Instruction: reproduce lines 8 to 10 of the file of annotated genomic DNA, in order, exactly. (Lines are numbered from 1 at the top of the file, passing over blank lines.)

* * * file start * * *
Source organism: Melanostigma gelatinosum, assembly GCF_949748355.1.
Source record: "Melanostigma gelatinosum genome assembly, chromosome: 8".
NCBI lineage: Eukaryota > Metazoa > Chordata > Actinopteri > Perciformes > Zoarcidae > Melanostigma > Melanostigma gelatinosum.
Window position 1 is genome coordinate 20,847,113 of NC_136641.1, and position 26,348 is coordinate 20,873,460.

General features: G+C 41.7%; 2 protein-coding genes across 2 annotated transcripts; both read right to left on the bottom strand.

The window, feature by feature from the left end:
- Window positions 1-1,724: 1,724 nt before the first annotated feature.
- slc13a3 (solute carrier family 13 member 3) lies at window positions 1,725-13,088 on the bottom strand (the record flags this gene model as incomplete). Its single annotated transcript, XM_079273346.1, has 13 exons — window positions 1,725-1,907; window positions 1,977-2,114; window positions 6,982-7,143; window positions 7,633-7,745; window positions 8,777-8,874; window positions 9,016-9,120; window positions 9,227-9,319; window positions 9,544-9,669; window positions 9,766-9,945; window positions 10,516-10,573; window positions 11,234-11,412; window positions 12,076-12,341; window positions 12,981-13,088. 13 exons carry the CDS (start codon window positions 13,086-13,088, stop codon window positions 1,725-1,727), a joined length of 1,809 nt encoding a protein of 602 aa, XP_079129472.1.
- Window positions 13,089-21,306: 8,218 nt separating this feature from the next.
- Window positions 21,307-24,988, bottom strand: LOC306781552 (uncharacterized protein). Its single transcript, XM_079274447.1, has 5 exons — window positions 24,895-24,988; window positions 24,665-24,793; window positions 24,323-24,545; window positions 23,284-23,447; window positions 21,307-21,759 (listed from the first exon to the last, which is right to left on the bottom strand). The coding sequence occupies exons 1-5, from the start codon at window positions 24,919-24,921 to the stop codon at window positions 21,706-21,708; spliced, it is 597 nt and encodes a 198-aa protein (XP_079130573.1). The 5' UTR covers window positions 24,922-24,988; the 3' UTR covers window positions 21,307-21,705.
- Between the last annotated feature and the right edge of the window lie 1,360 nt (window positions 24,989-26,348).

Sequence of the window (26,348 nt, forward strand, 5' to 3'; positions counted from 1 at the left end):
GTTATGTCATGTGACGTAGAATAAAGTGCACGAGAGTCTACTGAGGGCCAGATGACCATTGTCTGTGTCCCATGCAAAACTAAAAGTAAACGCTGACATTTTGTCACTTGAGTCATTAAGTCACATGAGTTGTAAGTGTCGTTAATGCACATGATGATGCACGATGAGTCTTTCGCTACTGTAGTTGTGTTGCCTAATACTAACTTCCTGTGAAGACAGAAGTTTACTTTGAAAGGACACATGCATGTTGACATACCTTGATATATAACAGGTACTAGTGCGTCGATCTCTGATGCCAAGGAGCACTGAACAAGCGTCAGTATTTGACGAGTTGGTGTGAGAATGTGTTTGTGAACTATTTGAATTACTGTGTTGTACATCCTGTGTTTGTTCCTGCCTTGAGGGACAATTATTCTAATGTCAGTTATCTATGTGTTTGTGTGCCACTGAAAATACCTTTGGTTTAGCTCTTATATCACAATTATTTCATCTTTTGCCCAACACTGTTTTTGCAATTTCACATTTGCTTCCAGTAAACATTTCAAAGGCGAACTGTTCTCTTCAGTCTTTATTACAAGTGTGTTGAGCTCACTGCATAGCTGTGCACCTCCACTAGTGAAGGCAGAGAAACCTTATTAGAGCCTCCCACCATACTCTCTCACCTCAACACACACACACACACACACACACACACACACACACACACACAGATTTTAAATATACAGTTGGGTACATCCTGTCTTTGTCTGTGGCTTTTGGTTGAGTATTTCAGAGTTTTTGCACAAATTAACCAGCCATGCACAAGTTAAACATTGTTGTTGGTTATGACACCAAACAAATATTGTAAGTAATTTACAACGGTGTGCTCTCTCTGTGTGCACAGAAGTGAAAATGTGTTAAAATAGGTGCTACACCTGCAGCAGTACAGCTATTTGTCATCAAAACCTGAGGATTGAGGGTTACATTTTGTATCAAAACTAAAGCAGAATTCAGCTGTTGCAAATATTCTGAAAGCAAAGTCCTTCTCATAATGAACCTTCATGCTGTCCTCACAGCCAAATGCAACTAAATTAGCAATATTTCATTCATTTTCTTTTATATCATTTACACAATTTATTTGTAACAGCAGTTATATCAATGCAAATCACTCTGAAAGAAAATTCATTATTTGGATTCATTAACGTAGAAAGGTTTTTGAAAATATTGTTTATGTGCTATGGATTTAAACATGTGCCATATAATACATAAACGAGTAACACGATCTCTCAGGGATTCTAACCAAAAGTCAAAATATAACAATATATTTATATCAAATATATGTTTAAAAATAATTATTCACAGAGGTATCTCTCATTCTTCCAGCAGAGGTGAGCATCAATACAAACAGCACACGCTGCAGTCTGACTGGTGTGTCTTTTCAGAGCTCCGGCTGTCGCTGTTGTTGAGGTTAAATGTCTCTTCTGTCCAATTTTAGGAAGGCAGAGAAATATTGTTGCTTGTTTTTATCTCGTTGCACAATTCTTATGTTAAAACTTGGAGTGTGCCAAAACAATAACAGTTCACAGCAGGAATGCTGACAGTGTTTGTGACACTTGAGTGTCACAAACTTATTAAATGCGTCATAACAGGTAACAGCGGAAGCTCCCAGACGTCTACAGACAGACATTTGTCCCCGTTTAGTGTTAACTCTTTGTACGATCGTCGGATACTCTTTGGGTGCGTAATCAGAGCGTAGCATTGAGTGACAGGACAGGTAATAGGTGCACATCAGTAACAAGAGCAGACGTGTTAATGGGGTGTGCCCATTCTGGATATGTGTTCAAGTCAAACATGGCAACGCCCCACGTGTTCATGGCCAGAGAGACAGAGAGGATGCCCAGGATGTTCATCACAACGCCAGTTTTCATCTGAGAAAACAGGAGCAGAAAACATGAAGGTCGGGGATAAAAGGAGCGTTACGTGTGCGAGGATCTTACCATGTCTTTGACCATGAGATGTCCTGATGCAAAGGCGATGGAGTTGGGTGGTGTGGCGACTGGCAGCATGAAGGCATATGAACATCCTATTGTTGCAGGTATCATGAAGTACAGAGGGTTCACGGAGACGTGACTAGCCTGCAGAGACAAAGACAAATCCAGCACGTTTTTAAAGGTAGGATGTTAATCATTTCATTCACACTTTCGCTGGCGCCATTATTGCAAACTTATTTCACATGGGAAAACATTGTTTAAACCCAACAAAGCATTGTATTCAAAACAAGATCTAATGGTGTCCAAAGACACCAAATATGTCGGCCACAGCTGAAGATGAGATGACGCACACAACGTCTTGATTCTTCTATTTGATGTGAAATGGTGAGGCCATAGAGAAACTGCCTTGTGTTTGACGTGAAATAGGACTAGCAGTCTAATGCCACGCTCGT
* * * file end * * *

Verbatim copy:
- slc13a3 (solute carrier family 13 member 3) lies at window positions 1,725-13,088 on the bottom strand (the record flags this gene model as incomplete). Its single annotated transcript, XM_079273346.1, has 13 exons — window positions 1,725-1,907; window positions 1,977-2,114; window positions 6,982-7,143; window positions 7,633-7,745; window positions 8,777-8,874; window positions 9,016-9,120; window positions 9,227-9,319; window positions 9,544-9,669; window positions 9,766-9,945; window positions 10,516-10,573; window positions 11,234-11,412; window positions 12,076-12,341; window positions 12,981-13,088. 13 exons carry the CDS (start codon window positions 13,086-13,088, stop codon window positions 1,725-1,727), a joined length of 1,809 nt encoding a protein of 602 aa, XP_079129472.1.
- Window positions 13,089-21,306: 8,218 nt separating this feature from the next.
- Window positions 21,307-24,988, bottom strand: LOC306781552 (uncharacterized protein). Its single transcript, XM_079274447.1, has 5 exons — window positions 24,895-24,988; window positions 24,665-24,793; window positions 24,323-24,545; window positions 23,284-23,447; window positions 21,307-21,759 (listed from the first exon to the last, which is right to left on the bottom strand). The coding sequence occupies exons 1-5, from the start codon at window positions 24,919-24,921 to the stop codon at window positions 21,706-21,708; spliced, it is 597 nt and encodes a 198-aa protein (XP_079130573.1). The 5' UTR covers window positions 24,922-24,988; the 3' UTR covers window positions 21,307-21,705.